In July 1798, General Bonaparte invaded Egypt with an army of soldiers, engineers and scholars. One month later, Admiral Nelson destroyed the French fleet in the Battle of the Nile. Situated between Europe and India, Egypt now became the Middle East for European empires. Since then, images of Egyptian landscapes and monuments have circulated as fantasy and reality in the West, while physical parts of that same landscape were carried off to cities like London, Paris, Turin, Berlin, and New York.
From Napoleon’s Description de l’Égypte(1809) to Factum Arte’s technologically advanced facsimile of the sarcophagus of Seti I (2017),the precious objects in this exhibition showcase an ancient landscape in radical transformation. From Sevrès porcelain to operatic stage sets by Karl Friedrich Schinkel and David Hockney, from naval engineer Apollinaire Lebas’ scale models documenting his relocation of the Luxor obelisk to Place de la Concorde, Paris to recently excavated Hollywood antiquities from the filmset of Cecil B. DeMille’s The Ten Commandments(1923), Images of Egypt tells the story of ancient Egypt as image, as invention and as geopolitical reality.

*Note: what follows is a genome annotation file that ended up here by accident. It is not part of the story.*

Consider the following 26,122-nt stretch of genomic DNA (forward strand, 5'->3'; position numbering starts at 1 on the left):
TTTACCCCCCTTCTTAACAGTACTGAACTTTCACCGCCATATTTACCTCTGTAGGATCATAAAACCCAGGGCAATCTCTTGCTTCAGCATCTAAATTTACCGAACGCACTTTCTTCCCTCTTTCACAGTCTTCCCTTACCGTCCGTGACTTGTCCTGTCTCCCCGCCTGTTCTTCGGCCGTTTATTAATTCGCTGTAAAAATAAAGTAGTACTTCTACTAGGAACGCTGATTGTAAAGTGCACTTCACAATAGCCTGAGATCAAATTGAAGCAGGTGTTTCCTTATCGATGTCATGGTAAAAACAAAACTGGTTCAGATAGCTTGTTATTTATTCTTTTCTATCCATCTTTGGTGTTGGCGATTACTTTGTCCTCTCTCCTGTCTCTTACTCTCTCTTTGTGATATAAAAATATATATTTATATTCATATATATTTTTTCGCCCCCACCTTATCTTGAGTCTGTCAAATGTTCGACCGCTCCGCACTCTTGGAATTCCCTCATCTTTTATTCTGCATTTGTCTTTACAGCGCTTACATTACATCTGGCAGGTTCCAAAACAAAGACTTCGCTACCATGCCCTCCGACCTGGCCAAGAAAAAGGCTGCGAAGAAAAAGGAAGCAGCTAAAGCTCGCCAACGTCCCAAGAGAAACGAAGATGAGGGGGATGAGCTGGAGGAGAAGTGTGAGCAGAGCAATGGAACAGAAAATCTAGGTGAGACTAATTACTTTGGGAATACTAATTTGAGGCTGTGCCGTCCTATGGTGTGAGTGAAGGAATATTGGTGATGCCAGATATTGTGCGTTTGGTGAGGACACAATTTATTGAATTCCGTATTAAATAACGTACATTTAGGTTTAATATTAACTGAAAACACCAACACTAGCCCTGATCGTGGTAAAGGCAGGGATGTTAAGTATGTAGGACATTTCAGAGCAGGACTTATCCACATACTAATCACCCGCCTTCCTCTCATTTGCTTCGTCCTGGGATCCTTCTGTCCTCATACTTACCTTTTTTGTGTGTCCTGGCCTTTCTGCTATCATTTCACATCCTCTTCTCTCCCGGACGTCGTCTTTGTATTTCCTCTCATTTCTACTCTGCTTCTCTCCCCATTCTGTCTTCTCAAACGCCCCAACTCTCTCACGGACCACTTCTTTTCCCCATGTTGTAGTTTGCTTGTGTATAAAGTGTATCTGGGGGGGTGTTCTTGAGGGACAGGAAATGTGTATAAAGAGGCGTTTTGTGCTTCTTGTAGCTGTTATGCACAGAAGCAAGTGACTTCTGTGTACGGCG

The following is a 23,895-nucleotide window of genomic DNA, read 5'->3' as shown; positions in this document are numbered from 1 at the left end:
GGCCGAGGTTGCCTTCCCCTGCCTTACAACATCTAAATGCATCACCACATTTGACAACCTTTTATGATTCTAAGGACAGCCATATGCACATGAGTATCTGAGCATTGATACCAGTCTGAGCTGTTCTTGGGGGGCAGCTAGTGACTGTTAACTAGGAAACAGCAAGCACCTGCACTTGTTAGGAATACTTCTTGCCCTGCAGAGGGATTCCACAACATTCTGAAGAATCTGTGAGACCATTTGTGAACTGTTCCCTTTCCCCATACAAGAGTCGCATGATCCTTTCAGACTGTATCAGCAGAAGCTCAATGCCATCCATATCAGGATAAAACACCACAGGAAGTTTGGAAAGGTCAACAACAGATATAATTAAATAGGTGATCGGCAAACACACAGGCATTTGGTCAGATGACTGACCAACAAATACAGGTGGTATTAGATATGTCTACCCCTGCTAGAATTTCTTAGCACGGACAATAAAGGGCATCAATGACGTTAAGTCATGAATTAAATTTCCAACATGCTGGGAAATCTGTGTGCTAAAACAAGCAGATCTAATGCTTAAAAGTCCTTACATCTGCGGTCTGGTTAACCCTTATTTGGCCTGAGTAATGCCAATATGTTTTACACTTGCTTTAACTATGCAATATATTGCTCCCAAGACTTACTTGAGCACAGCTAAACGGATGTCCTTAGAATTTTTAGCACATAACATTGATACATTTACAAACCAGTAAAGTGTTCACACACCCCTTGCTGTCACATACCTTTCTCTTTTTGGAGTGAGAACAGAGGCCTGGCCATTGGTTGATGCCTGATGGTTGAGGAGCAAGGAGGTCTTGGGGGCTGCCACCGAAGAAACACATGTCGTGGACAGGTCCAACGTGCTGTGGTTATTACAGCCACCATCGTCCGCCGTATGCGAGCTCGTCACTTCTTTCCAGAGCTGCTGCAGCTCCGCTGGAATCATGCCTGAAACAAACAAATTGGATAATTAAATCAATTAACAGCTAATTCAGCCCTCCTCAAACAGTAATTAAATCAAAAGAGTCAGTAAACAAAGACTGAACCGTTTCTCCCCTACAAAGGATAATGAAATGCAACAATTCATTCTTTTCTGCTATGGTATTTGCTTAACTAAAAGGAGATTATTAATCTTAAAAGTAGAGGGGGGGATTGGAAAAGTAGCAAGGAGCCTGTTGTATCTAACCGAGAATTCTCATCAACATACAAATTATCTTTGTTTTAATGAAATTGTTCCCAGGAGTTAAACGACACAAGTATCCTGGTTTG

Images of Egyptis curated by OCCAS-scholars Mari Lending, Tim Anstey and Eirik Arff Gulseth Bøhn. The exhibition is produced under PriArc: Printing the Past, directed by the Oslo School of Architecture and Design, as part of the European Union Humanities in the European Research Area (HERA) programme.